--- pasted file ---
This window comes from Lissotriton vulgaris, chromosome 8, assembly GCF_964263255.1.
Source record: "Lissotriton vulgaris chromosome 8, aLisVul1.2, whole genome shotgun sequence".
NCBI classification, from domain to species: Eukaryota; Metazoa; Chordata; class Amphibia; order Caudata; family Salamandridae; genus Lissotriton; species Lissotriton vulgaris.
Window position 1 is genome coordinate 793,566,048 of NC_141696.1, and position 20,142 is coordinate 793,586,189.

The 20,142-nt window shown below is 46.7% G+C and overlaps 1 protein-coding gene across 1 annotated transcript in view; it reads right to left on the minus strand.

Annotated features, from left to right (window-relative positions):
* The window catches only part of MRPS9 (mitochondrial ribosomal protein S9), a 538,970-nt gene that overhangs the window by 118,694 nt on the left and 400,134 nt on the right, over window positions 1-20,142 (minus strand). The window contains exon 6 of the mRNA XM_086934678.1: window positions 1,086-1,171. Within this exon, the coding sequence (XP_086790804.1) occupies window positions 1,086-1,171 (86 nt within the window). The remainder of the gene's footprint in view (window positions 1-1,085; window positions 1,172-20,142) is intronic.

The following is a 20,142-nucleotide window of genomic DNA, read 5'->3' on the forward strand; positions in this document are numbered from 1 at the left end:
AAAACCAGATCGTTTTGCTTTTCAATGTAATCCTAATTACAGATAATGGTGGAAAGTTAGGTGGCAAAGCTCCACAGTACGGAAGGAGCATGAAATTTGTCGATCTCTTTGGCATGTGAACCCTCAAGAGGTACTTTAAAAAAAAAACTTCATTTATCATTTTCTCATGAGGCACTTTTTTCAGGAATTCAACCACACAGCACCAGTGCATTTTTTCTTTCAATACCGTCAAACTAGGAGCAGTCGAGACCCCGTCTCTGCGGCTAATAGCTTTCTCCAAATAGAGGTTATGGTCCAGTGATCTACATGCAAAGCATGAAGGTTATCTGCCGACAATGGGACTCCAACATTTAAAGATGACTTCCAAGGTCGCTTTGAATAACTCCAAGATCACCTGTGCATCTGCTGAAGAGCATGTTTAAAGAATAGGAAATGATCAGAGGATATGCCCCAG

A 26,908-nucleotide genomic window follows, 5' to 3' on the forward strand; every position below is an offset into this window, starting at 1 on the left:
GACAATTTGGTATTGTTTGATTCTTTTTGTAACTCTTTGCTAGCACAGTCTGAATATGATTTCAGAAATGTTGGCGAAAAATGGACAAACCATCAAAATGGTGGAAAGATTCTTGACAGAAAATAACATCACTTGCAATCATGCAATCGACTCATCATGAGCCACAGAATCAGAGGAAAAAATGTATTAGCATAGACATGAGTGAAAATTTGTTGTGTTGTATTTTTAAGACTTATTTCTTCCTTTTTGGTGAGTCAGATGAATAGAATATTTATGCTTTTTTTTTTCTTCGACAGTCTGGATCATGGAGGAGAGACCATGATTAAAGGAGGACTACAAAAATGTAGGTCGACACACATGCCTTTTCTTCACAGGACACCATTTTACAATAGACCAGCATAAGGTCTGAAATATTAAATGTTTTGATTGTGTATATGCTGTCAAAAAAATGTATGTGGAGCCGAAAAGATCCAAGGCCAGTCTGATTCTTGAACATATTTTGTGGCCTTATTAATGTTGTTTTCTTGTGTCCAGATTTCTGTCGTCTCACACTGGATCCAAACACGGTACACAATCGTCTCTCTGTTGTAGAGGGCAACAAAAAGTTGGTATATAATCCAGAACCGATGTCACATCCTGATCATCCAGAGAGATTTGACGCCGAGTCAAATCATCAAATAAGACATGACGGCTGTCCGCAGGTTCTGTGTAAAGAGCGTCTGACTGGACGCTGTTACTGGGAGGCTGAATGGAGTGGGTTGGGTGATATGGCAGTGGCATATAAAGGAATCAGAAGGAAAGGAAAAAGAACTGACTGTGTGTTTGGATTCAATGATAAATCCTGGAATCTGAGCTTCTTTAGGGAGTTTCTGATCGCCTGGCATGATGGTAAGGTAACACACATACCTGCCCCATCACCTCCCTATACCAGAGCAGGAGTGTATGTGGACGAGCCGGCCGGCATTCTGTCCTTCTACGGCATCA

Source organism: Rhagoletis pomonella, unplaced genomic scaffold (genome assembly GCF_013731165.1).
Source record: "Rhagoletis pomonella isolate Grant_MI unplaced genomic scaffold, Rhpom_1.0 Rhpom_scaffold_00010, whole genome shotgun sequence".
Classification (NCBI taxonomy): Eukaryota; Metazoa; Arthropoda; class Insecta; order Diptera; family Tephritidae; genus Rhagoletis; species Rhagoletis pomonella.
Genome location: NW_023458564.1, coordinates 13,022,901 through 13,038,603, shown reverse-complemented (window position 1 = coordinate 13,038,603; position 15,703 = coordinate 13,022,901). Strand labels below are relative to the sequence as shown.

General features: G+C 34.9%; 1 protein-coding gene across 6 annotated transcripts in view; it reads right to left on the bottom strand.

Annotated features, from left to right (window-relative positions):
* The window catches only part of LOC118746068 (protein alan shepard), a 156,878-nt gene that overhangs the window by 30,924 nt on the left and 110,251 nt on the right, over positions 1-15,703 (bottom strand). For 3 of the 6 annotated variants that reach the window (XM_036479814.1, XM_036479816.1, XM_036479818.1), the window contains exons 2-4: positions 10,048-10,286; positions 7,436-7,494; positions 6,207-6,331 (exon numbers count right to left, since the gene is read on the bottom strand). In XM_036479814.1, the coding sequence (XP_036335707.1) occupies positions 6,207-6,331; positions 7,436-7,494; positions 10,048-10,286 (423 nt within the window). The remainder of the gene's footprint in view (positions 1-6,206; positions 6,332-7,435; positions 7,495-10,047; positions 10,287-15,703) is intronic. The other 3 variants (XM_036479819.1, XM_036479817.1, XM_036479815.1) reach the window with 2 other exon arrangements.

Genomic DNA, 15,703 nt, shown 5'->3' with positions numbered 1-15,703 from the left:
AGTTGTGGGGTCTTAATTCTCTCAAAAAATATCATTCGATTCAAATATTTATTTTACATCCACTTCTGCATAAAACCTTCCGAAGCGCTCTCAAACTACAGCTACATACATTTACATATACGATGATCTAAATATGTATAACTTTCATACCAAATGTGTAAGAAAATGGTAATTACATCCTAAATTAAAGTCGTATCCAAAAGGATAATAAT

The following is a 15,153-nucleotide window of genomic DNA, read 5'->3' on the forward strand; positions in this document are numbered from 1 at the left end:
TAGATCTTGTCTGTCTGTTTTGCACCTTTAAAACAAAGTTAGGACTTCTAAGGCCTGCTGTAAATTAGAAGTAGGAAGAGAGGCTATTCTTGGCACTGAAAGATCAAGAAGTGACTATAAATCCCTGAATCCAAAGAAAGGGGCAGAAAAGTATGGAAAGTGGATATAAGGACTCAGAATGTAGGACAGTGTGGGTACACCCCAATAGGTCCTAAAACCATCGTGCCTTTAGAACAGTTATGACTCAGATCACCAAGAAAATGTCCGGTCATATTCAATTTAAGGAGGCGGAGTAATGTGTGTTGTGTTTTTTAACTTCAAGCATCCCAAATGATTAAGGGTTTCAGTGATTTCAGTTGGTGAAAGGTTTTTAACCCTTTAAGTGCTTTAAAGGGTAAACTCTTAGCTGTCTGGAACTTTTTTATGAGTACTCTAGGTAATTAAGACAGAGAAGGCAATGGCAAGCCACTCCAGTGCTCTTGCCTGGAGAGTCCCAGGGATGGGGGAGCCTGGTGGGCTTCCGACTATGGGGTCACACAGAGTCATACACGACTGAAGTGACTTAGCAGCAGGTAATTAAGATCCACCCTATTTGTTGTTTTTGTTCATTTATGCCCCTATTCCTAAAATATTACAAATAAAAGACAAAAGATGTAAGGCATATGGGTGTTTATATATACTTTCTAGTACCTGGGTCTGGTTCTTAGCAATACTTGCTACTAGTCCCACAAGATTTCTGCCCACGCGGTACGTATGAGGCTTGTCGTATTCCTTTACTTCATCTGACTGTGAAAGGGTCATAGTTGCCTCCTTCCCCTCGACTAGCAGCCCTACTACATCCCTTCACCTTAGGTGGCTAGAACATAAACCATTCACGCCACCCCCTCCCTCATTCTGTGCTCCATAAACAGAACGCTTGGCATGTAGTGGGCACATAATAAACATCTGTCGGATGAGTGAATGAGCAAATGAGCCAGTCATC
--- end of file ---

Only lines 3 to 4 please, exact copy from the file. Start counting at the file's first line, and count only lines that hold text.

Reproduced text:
NCBI classification, from domain to species: Eukaryota; Metazoa; Chordata; class Amphibia; order Caudata; family Salamandridae; genus Lissotriton; species Lissotriton vulgaris.
Window position 1 is genome coordinate 793,566,048 of NC_141696.1, and position 20,142 is coordinate 793,586,189.